We Choose

2 min
at 10:43 PM
 (ROBYN BECK/AFP/Getty Images))

Early voting, mail-in and absentee ballots are great, but in this archived Perspective, Wendy Stancer misses something special when voting with her neighbors on election day.

I cast my vote by absentee ballot this year. It’s not the first time that I’ve voted absentee. I did so during my college years, when ties to my hometown were still stronger than those to my new city, and when I’ve been away from home on election day. But this year I felt forced to vote absentee. When questions arose about the electronic voting systems in some California counties, my county was on the list. This election is so important that I decided the best way to insure my vote will be counted was to vote on paper.

But the peace of mind I’ve gained means that I’ve lost something as well. Some people view going to the polls as a burden or irritation, but I’ve always loved it. For me election day seems almost like a holiday, the day we stop what we’re doing and say collectively, “We choose.” It is the most tangible demonstration of both freedom and responsibility in a democracy.

I treasure those few moments spent waiting for my turn in the voting booth and use them to look around me at the faces of my neighbors. So many of them look different from mine in my ethnically diverse Oakland neighborhood. What binds us together in this place on this day is that we have all come to exercise our most important right and perform our duty to vote. In those few moments I feel a powerful sense of community and country. A feeling that despite differing political views and the many problems that face our nation, we believe in the democratic process that has kept it strong.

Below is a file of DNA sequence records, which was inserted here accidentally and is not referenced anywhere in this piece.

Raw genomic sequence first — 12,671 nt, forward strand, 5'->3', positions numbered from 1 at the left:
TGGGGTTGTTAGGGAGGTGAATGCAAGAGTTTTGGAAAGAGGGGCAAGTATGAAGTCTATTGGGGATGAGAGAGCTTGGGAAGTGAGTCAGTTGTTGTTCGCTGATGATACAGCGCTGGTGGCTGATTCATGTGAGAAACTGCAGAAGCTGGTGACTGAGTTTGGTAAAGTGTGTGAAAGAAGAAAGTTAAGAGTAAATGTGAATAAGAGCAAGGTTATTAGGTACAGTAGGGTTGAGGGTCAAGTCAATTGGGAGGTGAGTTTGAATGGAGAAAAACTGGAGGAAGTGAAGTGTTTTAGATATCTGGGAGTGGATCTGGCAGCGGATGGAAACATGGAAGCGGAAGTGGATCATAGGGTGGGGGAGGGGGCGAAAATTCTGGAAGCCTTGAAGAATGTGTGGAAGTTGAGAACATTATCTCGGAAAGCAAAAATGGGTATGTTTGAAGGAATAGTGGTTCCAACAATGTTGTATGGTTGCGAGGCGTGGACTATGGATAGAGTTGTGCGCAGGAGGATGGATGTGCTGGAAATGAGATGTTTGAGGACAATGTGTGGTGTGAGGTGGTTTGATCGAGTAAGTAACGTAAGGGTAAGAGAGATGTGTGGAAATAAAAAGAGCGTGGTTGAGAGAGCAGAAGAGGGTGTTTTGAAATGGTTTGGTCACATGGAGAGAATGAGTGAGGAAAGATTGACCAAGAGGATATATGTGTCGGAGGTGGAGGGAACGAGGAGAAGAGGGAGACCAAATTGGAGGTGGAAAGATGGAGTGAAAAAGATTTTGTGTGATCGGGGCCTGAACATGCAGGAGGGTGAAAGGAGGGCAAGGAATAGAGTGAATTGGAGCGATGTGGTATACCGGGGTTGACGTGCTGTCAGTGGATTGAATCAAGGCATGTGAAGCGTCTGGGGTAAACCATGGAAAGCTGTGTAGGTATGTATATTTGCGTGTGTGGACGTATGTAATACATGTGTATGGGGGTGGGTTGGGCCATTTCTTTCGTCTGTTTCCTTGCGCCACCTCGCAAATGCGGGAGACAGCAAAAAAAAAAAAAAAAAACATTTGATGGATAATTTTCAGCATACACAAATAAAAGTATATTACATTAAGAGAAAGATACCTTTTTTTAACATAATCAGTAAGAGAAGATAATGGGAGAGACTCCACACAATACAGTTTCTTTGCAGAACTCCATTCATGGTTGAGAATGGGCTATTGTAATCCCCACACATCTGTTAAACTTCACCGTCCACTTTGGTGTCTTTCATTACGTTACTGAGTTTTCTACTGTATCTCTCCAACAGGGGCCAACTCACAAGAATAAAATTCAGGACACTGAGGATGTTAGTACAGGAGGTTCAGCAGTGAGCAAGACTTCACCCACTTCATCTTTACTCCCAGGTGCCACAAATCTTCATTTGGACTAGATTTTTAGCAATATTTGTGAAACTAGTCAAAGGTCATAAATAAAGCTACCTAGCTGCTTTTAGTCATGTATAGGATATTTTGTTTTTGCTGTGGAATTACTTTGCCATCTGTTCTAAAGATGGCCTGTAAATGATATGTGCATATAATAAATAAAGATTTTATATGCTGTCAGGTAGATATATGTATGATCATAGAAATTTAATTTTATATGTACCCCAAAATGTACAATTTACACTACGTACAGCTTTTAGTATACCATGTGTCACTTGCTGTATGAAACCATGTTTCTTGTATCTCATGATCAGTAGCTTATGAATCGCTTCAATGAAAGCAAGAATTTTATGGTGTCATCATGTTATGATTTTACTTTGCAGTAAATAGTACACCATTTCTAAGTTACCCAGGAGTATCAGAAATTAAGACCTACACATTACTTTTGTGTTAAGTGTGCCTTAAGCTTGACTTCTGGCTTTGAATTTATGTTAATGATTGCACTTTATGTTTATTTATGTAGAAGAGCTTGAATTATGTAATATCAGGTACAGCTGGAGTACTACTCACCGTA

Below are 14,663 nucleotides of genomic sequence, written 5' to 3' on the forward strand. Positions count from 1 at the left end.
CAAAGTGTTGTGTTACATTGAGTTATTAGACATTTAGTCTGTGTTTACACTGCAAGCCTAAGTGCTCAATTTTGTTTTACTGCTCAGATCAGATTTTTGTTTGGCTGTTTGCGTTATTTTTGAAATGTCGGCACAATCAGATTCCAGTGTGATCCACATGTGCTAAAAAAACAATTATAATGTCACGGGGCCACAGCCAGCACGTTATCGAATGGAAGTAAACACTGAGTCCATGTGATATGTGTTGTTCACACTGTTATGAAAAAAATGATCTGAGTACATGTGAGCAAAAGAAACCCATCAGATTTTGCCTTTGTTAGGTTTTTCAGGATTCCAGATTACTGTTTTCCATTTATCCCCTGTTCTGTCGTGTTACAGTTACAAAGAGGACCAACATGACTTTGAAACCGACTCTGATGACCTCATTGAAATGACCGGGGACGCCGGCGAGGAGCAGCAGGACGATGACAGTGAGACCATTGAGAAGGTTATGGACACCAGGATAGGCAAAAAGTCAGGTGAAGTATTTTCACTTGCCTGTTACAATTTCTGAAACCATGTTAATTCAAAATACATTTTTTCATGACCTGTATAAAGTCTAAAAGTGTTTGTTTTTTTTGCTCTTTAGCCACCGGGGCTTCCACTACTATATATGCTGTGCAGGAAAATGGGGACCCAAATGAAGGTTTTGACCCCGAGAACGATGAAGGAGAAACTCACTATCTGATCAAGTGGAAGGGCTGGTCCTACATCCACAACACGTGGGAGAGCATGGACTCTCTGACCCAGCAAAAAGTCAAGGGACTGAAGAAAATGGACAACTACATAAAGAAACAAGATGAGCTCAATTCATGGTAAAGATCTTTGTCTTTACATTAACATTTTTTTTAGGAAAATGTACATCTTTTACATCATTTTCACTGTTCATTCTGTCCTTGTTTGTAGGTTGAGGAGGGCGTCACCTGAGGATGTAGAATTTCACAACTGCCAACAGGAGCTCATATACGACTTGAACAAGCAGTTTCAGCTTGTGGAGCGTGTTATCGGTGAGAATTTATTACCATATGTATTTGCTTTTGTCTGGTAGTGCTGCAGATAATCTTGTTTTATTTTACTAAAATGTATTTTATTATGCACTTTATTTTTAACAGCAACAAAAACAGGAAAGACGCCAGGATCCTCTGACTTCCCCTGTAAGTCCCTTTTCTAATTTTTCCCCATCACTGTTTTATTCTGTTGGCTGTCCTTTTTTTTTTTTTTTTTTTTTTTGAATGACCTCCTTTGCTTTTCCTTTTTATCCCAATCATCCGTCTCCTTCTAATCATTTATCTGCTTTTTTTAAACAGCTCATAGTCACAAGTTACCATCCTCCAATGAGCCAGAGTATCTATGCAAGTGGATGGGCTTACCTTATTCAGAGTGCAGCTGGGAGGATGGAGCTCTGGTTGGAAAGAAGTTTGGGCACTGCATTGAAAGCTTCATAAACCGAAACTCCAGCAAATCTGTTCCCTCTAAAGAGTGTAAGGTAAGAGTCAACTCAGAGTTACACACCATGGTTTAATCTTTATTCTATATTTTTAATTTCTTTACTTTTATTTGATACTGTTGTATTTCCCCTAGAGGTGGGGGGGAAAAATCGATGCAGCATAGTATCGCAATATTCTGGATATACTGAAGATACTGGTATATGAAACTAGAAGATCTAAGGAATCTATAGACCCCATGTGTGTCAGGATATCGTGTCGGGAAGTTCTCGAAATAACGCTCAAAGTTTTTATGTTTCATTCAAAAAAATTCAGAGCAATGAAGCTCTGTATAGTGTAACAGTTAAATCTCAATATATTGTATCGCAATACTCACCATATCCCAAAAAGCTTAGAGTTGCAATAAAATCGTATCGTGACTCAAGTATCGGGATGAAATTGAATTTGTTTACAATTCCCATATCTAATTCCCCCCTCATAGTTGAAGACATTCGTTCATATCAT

But I won’t have that feeling this year. Instead, when I slipped my ballot into the mailbox, proud as always to have participated, I was also wistful for the sense of American identity that I used to feel when I voted at the polls with my neighbors on election day.

Sponsored

With a Perspective, I’m Wendy Stancer.

Wendy Stancer is a Northern California native.

Sponsored

UPDATE: This piece originally aired in 2004. The reference to ‘questions. . . about electronic voting systems in some counties. . .’ is no longer current.

Volume
KQED Live
Live Stream
Log In ToPledge-Free Stream
LATEST NEWSCAST
KQED
NPR
Live Stream information currently unavailable.
Share
LATEST NEWSCAST
KQED
NPR
KQED Live

Live Stream

Live Stream information currently unavailable.